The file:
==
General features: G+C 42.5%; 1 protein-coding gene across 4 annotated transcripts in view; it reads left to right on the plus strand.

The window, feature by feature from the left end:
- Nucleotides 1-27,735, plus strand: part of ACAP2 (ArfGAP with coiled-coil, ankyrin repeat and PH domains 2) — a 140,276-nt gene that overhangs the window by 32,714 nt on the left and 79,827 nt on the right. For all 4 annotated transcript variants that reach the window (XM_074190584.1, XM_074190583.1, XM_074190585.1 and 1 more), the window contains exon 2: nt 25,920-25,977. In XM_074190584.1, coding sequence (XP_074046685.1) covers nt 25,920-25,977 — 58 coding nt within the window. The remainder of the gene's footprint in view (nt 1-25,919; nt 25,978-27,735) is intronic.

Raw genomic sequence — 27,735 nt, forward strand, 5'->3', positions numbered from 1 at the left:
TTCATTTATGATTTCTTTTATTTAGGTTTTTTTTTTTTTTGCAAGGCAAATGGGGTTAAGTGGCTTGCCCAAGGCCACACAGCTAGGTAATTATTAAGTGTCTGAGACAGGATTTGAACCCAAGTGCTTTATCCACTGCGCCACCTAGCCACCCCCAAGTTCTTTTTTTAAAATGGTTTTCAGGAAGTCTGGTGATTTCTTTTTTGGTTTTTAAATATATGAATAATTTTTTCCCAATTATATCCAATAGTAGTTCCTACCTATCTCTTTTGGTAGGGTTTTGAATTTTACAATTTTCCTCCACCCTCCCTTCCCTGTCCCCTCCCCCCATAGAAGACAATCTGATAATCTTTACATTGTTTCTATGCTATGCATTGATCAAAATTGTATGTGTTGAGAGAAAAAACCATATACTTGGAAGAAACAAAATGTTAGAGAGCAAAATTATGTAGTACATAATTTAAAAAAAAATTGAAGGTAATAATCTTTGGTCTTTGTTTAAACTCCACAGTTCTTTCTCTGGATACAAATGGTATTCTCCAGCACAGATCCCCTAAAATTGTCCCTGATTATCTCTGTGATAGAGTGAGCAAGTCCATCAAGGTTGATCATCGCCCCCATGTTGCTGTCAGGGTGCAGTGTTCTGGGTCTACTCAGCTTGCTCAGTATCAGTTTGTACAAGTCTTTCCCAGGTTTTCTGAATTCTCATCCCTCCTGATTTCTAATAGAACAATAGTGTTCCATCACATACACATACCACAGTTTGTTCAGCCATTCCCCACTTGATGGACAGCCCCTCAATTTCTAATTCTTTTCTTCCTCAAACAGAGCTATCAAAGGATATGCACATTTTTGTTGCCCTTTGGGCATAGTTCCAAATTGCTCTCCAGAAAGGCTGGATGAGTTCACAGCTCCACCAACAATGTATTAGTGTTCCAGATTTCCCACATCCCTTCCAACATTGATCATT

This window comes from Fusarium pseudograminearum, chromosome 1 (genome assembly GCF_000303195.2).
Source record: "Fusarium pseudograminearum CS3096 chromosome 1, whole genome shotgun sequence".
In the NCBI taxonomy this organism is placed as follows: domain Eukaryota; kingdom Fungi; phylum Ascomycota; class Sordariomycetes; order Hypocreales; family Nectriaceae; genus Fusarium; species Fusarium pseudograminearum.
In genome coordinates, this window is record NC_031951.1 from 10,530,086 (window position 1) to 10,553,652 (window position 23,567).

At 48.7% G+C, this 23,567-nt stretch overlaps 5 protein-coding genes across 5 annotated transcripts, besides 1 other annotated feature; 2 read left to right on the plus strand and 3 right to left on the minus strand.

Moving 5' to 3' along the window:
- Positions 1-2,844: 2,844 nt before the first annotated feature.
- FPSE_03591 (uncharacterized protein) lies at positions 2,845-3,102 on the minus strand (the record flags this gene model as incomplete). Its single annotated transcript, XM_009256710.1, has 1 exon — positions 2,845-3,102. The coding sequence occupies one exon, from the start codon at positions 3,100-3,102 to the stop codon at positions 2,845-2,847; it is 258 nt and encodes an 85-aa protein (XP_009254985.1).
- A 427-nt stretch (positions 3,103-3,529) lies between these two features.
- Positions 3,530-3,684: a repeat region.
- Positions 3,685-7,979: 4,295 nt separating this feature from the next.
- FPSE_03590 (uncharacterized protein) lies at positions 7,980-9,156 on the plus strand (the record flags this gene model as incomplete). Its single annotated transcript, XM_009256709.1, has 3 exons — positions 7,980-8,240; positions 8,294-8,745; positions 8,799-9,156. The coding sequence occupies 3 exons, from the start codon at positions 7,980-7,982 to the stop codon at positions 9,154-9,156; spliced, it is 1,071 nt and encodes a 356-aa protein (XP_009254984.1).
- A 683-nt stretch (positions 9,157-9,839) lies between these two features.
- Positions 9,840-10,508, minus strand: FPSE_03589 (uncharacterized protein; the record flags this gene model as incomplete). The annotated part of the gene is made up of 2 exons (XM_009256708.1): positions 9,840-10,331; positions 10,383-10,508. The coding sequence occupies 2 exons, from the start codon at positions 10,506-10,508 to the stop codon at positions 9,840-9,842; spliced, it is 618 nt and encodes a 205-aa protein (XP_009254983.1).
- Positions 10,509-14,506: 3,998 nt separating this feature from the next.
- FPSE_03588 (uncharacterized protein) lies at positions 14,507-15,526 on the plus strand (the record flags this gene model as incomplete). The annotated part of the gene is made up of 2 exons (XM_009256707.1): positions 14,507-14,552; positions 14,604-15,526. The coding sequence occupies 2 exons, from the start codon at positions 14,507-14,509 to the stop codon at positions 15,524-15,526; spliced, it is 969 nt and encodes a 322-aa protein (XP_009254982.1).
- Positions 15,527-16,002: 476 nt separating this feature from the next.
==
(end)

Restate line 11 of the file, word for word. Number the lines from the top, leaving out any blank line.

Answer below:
Moving 5' to 3' along the window: